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HKEX seeks loan of up to £8b to fund LSE bid

Hong Kong

HONG Kong Exchanges & Clearing Ltd (HKEX) is in talks with banks for a loan to back its proposed takeover bid for London Stock Exchange Group Plc, people familiar with the matter said.

The bourse has been discussing borrowing between £7 billion and £8 billion (S$11.9 billion and S$13.6 billin), according to the people, who asked not to be identified because the information is private. It is seeking to form a syndicate of several lenders, the people said.

Under UK takeover rules, HKEX must submit a formal offer by Oct 9 unless LSE grants an extension. Executives from the Hong Kong exchange were in London last week, meeting with LSE shareholders to convince them of the merits of the deal, which is known internally at HKEX as "Project Lima", according to the people.

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As part of its proposal, the Hong Kong bourse is demanding that LSE walk away from its own US$27 billion deal for data provider Refinitiv. A total of 18 banks signed a US$13.5 billion bridge loan last month for that acquisition.

Shares of HKEX rose as much as 2.3 per cent during Monday morning trading in Hong Kong, while the benchmark Hang Seng Index was little changed.

LSE rejected HKEX's £29.6 billion takeover proposal last month, citing complications ranging from Hong Kong's unrest to potential problems with regulators. HKEX is counter-attacking with a charm offensive, bringing in UBS Group AG and HSBC Holdings Plc to convince shareholders of the merits of its own proposal, Bloomberg reported last week.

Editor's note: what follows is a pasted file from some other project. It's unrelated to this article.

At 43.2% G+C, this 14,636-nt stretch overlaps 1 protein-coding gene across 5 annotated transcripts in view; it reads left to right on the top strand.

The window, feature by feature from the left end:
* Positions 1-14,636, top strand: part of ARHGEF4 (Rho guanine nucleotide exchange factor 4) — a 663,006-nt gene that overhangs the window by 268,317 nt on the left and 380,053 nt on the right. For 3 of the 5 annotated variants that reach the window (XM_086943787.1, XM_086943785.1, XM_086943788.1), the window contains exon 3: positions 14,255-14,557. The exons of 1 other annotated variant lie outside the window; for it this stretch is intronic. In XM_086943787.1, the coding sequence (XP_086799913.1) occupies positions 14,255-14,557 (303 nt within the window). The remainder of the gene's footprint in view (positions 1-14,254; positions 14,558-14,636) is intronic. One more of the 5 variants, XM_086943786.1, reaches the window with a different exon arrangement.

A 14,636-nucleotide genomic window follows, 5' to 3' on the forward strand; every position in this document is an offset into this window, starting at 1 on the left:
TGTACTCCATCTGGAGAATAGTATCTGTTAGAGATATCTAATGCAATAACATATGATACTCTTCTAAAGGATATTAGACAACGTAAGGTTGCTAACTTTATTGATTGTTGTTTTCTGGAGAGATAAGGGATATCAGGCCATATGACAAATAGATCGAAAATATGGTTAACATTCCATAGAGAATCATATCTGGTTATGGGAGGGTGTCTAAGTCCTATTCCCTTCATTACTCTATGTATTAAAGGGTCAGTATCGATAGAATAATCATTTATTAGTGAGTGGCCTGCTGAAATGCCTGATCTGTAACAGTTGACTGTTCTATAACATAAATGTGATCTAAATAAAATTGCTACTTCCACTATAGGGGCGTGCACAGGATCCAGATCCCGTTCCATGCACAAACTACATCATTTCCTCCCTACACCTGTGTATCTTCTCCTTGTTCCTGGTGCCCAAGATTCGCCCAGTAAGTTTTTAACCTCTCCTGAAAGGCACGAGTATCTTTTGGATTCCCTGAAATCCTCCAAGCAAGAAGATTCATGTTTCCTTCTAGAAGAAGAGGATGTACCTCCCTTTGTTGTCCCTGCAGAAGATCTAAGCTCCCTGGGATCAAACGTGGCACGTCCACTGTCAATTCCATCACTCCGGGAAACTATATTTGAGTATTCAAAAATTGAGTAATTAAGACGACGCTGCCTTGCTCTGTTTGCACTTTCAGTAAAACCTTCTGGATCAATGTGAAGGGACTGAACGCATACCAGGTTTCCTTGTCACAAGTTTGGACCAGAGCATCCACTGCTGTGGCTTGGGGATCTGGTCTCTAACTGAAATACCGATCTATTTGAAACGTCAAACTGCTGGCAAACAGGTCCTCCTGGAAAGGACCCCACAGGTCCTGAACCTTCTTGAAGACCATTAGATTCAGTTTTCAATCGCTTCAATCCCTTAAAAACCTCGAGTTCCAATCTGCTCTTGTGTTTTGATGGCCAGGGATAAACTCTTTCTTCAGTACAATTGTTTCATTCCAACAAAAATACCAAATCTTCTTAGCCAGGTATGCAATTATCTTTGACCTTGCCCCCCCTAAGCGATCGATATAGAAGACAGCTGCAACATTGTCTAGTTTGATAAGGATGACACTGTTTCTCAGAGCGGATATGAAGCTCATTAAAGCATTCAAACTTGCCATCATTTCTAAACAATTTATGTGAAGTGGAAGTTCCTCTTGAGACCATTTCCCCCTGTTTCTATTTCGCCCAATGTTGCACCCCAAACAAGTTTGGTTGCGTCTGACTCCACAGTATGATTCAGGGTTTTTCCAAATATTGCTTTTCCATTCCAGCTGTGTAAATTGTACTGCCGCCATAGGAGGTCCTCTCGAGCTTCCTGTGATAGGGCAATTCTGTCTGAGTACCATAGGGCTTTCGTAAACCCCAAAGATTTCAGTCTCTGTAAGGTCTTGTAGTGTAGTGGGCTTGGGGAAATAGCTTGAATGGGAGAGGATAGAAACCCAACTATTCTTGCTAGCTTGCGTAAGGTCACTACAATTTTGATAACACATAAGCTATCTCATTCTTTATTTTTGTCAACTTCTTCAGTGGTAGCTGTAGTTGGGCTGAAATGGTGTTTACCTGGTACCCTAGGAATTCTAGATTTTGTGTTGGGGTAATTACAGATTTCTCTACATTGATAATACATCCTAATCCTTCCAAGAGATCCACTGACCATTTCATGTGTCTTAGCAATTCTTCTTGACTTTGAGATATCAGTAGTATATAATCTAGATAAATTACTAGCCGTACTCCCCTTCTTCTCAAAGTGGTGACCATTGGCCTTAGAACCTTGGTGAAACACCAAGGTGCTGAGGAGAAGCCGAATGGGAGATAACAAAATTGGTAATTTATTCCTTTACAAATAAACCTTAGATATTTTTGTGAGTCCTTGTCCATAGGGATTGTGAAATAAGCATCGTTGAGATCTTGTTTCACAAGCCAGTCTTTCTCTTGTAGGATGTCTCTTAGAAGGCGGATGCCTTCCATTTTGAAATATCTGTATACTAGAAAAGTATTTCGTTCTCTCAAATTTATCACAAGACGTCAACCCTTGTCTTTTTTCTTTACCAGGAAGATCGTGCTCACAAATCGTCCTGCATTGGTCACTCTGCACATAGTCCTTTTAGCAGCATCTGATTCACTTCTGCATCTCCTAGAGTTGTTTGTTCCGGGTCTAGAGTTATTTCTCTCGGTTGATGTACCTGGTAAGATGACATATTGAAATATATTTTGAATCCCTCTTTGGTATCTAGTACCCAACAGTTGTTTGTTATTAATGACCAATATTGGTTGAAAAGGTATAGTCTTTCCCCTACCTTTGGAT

In a note on Thursday, a Sandler O'Neill & Partners analyst said his firm hosted an investor meeting with HKEX chief executive officer Charles Li and co-president Romnesh Lamba. The executives emphasised the merits of combining an Asian exchange with a European counterpart, given little overlap in their respective capabilities, the note said.

HKEX is concerned that LSE will try to "run out the clock" before the Oct 9 deadline, given the target's lack of cooperation so far, the Sandler O'Neill note said.

Some of the Hong Kong firm's pitches to the UK company's investors have been met with ambivalence so far, the people familiar with the matter said, as some fund managers told HKEX that they like LSE's Refinitiv deal and HKEX's bid isn't high enough.

No final agreements have been reached, and details of the financing could still change, the people said. A representative for HKEX declined to comment. BLOOMBERG